Former Tyco International CEO Dennis Kozlowski will be joined soon by new co-defendants in his multimillion-dollar corruption case, the lead prosecutor said Thursday as the ousted executive moved toward posting a $10 million bail bond.
”The grand jury’s still sitting,” Manhattan Assistant District Attorney John Moscow told state Supreme Court Justice Michael Obus. ”We expect additional charges against additional defendants.” He said the new targets would likely be charged ”relatively soon.”
USA TODAY reported Monday that prosecutors are focusing part of their investigation on former Tyco director Frank Walsh, a Kozlowski friend. Investigators also are examining the roles of two to three possible other defendants, people with knowledge of the case said.
Kozlowski, allegedly acting without the knowledge of Tyco’s board, in July 2001 authorized a $10 million payment to Walsh and $10 million to a charity where Walsh was a trustee. The payments ostensibly rewarded Walsh for helping arrange Tyco’s acquisition of CIT Group.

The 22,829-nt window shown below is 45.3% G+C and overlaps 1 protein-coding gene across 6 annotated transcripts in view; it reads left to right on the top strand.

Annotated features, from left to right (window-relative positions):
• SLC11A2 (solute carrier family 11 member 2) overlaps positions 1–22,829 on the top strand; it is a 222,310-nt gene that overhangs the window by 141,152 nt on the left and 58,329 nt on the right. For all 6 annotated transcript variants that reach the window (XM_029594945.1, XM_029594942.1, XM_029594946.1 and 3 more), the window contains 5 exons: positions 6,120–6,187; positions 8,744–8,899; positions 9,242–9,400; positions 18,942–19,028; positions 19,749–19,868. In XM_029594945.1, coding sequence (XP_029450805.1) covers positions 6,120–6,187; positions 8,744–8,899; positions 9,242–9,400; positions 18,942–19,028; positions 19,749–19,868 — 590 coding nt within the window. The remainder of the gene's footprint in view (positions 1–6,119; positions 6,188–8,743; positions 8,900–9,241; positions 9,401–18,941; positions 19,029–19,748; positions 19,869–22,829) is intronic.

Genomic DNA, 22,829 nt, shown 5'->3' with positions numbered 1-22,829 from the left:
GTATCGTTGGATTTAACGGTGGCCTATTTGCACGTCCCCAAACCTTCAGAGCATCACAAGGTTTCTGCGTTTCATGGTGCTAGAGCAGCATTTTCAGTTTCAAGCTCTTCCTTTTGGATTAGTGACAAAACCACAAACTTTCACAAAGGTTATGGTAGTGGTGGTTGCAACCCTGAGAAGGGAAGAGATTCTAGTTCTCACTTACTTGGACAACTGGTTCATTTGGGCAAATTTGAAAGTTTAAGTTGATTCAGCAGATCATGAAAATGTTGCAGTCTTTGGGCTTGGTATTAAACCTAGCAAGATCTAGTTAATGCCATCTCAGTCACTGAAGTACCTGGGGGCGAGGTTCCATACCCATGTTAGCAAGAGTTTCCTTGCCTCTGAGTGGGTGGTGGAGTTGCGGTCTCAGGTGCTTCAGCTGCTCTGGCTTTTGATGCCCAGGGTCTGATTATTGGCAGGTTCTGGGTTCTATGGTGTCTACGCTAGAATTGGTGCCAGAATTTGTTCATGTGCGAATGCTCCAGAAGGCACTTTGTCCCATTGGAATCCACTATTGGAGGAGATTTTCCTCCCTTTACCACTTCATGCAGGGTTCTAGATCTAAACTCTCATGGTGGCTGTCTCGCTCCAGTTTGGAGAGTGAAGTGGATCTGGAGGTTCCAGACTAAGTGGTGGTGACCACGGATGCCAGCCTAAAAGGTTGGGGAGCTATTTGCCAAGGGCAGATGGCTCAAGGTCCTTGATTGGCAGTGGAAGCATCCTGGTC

Prosecutors declined to comment about Walsh on Thursday. He has not been contacted by prosecutors, Walsh spokesman Gregory Miller says.
Tyco sued Walsh over the $20 million in June, the same month Kozlowski was indicted for allegedly evading more than $1 million in sales taxes on art. Prosecutors dramatically escalated the Kozlowski case last week, announcing a new corruption and grand-larceny indictment against him and former Tyco CFO Mark Swartz. They are accused of improperly reaping more than $600 million from Tyco.
Mark Belnick, 55, the firm’s former chief counsel, was charged in a related indictment with falsifying business records to conceal more than $14 million in company loans.
All three appeared at a hearing Thursday aimed at settling a dispute over bail requirements — $1 million for Belnick, $50 million for Swartz and $100 million for Kozlowski. They can post security equal to 10% of the amounts. Belnick posted bond Thursday. But for Kozlowski and Swartz, the issue has flared into a dispute more commonly seen in a Mafia case.
Kozlowski’s ex-wife, Angie, agreed to post $10 million cash from the couple’s divorce settlement in 2000. Swartz offered Tyco stock he got in 1995, before the alleged crimes. Moscow said he would object to using the assets if he determines they represent ”the fruits of a crime” against Tyco. Obus extended the posting deadline until Friday.